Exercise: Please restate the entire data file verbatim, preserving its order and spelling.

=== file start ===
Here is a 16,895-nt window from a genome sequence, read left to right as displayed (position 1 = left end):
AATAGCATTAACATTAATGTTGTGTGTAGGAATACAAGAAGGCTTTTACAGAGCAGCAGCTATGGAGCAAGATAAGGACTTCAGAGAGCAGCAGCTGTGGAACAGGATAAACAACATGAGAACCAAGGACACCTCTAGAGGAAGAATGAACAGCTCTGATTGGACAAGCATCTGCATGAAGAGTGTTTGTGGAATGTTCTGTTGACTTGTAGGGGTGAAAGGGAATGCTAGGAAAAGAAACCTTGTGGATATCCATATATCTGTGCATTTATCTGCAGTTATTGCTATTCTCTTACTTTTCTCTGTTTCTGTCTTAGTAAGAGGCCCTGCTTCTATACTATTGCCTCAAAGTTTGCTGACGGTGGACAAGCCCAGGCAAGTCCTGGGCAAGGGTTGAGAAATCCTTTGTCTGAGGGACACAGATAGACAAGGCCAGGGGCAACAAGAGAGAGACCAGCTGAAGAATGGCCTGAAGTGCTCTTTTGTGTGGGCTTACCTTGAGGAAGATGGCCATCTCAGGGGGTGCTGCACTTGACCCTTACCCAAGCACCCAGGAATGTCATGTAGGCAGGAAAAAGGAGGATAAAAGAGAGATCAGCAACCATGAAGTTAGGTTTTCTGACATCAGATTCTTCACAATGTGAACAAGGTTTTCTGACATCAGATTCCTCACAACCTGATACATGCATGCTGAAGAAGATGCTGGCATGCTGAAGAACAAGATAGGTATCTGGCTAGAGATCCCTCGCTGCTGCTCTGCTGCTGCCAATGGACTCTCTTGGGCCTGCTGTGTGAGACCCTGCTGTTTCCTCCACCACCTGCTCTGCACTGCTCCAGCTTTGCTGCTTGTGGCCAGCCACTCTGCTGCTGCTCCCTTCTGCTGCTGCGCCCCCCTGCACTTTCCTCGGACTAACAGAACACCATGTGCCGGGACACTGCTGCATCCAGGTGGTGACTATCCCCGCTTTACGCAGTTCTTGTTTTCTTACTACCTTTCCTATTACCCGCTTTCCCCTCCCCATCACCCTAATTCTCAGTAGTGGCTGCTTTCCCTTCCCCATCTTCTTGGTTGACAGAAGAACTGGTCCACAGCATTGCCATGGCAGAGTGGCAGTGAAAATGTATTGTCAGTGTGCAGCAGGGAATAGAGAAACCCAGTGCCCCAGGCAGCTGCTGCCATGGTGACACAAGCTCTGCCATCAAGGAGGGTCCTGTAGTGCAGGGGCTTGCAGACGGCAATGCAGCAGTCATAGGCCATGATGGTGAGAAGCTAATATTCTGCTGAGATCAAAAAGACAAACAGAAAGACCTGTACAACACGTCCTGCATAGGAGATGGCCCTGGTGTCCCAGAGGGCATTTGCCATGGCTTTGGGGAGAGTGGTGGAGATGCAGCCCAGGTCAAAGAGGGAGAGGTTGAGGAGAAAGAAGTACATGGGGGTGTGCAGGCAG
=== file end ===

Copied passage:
Here is a 16,895-nt window from a genome sequence, read left to right as displayed (position 1 = left end):
AATAGCATTAACATTAATGTTGTGTGTAGGAATACAAGAAGGCTTTTACAGAGCAGCAGCTATGGAGCAAGATAAGGACTTCAGAGAGCAGCAGCTGTGGAACAGGATAAACAACATGAGAACCAAGGACACCTCTAGAGGAAGAATGAACAGCTCTGATTGGACAAGCATCTGCATGAAGAGTGTTTGTGGAATGTTCTGTTGACTTGTAGGGGTGAAAGGGAATGCTAGGAAAAGAAACCTTGTGGATATCCATATATCTGTGCATTTATCTGCAGTTATTGCTATTCTCTTACTTTTCTCTGTTTCTGTCTTAGTAAGAGGCCCTGCTTCTATACTATTGCCTCAAAGTTTGCTGACGGTGGACAAGCCCAGGCAAGTCCTGGGCAAGGGTTGAGAAATCCTTTGTCTGAGGGACACAGATAGACAAGGCCAGGGGCAACAAGAGAGAGACCAGCTGAAGAATGGCCTGAAGTGCTCTTTTGTGTGGGCTTACCTTGAGGAAGATGGCCATCTCAGGGGGTGCTGCACTTGACCCTTACCCAAGCACCCAGGAATGTCATGTAGGCAGGAAAAAGGAGGATAAAAGAGAGATCAGCAACCATGAAGTTAGGTTTTCTGACATCAGATTCTTCACAATGTGAACAAGGTTTTCTGACATCAGATTCCTCACAACCTGATACATGCATGCTGAAGAAGATGCTGGCATGCTGAAGAACAAGATAGGTATCTGGCTAGAGATCCCTCGCTGCTGCTCTGCTGCTGCCAATGGACTCTCTTGGGCCTGCTGTGTGAGACCCTGCTGTTTCCTCCACCACCTGCTCTGCACTGCTCCAGCTTTGCTGCTTGTGGCCAGCCACTCTGCTGCTGCTCCCTTCTGCTGCTGCGCCCCCCTGCACTTTCCTCGGACTAACAGAACACCATGTGCCGGGACACTGCTGCATCCAGGTGGTGACTATCCCCGCTTTACGCAGTTCTTGTTTTCTTACTACCTTTCCTATTACCCGCTTTCCCCTCCCCATCACCCTAATTCTCAGTAGTGGCTGCTTTCCCTTCCCCATCTTCTTGGTTGACAGAAGAACTGGTCCACAGCATTGCCATGGCAGAGTGGCAGTGAAAATGTATTGTCAGTGTGCAGCAGGGAATAGAGAAACCCAGTGCCCCAGGCAGCTGCTGCCATGGTGACACAAGCTCTGCCATCAAGGAGGGTCCTGTAGTGCAGGGGCTTGCAGACGGCAATGCAGCAGTCATAGGCCATGATGGTGAGAAGCTAATATTCTGCTGAGATCAAAAAGACAAACAGAAAGACCTGTACAACACGTCCTGCATAGGAGATGGCCCTGGTGTCCCAGAGGGCATTTGCCATGGCTTTGGGGAGAGTGGTGGAGATGCAGCCCAGGTCAAAGAGGGAGAGGTTGAGGAGAAAGAAGTACATGGGGGTGTGCAGGCAG